Think of how you set your dinner table on a holiday like “Mother’s Day” or “Thanksgiving Day”. There are extra places at the table. Food is abundant and includes the favorite dishes of your family and guests. There is a general air of excitement and anticipation in the air as participants look forward to dining with people they love.
In the Online Agape Feast, it is particularly important that each household customize their meal in their own way. The food should reflect their unique heritage and special tastes, and invoke happy memories of family life. This means that every table set by each participating household will be unique. The rule is not uniformity, but cultural diversity. It can be enjoyable for each household to share with the others what they are eating and why it is important to them.
Each household dinner table would include food and drink distinctively Hispanic or Asian; respect the dietary or allergy concerns; and reflect the ages, incomes, educational attainments, languages, marital status, and other lifestyle priorities of participants. If the church subscribes to www.MissionInsite.com (through ACST), then church leaders can anticipate different lifestyle expectations for hospitality using the MissionImpact Mosaic Application Guide.
The one common feature on every table is the centerpiece or focal point of the meal. Each table will have bread and wine, pitcher and cups. Each table might also include a card at each table setting with the printed words of Galatians 5:22-23 and/or Luke 24:13-32. (Sometimes these cards are laminated to protect them for future use). These will be used in the worship service uniformly shared by all online households.
The informality of the Agape Feast does not require any special certification or expertise by the leader. Often the leader is someone broadly respected for their regular spiritual practices and integrity.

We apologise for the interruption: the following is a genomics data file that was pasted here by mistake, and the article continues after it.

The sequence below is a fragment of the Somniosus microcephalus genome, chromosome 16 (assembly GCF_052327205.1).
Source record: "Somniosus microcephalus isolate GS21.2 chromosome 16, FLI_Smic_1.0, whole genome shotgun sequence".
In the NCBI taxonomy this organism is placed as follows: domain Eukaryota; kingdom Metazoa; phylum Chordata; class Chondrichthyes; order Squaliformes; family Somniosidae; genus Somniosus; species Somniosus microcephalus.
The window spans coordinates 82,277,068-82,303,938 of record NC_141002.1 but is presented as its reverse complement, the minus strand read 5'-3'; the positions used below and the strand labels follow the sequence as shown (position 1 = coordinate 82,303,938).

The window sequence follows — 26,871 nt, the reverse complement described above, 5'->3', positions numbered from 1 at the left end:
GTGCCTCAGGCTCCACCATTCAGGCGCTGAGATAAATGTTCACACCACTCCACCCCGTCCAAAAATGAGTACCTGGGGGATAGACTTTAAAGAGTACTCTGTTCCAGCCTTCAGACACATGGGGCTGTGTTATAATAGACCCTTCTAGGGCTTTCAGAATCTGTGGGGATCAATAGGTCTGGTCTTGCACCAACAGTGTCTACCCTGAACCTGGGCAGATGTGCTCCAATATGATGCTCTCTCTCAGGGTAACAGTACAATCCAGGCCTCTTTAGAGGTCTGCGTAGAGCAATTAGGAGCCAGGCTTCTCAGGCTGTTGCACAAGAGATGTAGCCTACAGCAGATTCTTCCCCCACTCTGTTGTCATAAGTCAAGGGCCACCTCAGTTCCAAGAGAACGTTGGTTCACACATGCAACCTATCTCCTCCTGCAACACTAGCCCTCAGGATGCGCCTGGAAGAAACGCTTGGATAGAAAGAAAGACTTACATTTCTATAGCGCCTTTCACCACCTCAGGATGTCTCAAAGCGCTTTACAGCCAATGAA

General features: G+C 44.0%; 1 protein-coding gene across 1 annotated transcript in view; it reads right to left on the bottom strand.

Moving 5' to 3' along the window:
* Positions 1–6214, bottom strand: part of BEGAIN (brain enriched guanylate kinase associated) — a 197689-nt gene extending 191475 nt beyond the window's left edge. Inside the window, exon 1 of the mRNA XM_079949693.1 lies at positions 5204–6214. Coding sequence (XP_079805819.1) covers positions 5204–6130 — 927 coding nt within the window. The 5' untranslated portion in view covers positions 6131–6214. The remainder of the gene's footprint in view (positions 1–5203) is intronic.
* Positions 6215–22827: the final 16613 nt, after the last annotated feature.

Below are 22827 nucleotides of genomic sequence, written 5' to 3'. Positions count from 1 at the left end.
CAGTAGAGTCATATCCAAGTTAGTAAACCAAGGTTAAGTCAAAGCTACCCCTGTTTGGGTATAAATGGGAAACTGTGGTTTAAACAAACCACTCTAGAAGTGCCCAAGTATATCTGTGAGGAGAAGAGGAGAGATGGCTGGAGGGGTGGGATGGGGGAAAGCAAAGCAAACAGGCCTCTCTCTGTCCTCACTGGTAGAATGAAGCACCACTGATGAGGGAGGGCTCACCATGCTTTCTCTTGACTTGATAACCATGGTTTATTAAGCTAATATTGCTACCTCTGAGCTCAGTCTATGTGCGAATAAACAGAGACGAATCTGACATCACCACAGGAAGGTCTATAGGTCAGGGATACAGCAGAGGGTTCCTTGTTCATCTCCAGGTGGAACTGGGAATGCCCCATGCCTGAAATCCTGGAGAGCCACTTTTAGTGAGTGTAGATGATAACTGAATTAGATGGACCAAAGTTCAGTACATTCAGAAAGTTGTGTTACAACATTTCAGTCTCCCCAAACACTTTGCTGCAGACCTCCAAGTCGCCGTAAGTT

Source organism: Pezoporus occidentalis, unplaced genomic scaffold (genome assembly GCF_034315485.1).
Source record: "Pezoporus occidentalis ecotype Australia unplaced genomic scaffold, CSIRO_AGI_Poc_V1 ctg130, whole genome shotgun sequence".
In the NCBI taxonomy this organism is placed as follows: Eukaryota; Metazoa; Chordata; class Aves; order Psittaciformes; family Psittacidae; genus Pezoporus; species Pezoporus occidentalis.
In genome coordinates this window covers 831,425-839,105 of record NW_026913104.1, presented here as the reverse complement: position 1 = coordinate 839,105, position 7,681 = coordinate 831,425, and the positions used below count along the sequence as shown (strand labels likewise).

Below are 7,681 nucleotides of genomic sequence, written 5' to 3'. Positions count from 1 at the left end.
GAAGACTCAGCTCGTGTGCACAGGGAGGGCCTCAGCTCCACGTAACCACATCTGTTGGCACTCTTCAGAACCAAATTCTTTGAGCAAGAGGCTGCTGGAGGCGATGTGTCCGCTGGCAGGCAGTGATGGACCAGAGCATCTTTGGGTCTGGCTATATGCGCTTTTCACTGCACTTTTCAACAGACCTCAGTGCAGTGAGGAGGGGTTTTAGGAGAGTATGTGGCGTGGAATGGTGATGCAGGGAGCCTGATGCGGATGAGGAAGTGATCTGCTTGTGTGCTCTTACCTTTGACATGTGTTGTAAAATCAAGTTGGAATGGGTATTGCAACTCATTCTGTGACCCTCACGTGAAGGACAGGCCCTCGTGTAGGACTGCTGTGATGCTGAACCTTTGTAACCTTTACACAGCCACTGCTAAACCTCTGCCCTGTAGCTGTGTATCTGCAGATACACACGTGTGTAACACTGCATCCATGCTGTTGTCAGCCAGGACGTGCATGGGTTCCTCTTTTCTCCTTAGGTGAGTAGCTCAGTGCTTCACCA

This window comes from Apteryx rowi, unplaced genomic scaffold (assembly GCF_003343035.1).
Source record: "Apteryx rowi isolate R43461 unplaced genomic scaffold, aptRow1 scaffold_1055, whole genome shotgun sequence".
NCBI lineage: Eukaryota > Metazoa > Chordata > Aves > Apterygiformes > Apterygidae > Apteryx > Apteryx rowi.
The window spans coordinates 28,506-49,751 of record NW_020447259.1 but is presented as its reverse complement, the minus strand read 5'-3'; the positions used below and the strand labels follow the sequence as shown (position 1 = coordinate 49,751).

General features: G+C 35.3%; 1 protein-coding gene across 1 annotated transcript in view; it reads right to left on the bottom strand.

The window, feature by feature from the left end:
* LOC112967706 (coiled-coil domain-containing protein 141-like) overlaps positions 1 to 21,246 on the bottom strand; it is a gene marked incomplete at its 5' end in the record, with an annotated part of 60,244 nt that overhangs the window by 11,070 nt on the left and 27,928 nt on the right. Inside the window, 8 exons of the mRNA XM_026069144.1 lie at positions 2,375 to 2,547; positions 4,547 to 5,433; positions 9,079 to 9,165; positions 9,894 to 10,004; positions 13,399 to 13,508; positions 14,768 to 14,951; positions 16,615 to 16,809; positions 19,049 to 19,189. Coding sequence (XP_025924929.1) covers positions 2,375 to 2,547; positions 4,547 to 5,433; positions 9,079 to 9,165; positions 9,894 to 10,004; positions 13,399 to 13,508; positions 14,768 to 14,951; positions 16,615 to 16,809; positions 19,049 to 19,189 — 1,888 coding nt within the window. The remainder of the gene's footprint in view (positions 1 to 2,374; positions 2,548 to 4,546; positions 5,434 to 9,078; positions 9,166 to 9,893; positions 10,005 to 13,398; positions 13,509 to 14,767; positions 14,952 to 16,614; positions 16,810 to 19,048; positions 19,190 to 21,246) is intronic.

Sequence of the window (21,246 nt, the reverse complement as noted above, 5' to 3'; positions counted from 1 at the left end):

- The leader initiates the conference call at the agreed time. (Note that some participants may be in different time zones!) If you are using Zoom, for example, the leader is the only one who needs to subscribe. The leader sends an invitation as a link to the call through ordinary email to every participating household.
- The leader welcomes everyone and asks each participant to wave and introduce themselves. This is important, because some individuals in a household may not be clearly visible due to the size of a phone, tablet, or computer screen. If any participating household connects by phone (audio only), participants can still introduce themselves via speakerphone.
- The leader reminds everyone that Christ is at each household table, and reads aloud Galatians 5:22-23: The fruit of the Spirit is love, joy, peace, patience, kindness, generosity, faithfulness, gentleness, and self-control.
- The leader shares a brief table grace, invites everyone to relax, eat, enjoy … and of course talk among participating households. Initially, there may be a sense of awkwardness using the technology, so the leader should be prepared to ask questions that invite deeper sharing (beyond chat about the weather, sports, etc.) Questions might be related to personal health, Christian mission, personal and shared faith, etc. Note: The leader should be prepared to intervene if the conversation strays toward politics, public policy debates, or controversial subjects that generate argument rather than harmony.
As the meal continues, and when the time seems right, the leader guides the group through the liturgy of the Agape Feast.
The Agape Service of Worship
A worship service is sometimes described as a “liturgy”, but this often suggests a process that is very formal or institutional, requiring an ordained priest or minister presiding. Instead, the Agape Service is informal, intimate, and can be led by a respected layperson of the church.
Experiencing God’s Presence
The service of worship may resemble that of Holy Communion but is simple, personal, and powerful. Think again of the story of the disciples on the road to Emmaus (Luke 24:13-32). The meal was ordinary fare, the heartfelt experience deeply personal, and the awakening to God’s presence at the table with them was powerful and transformational.
You may wish to email the service of worship to each household participating in the Agape Feast so that they can follow, or read aloud, together.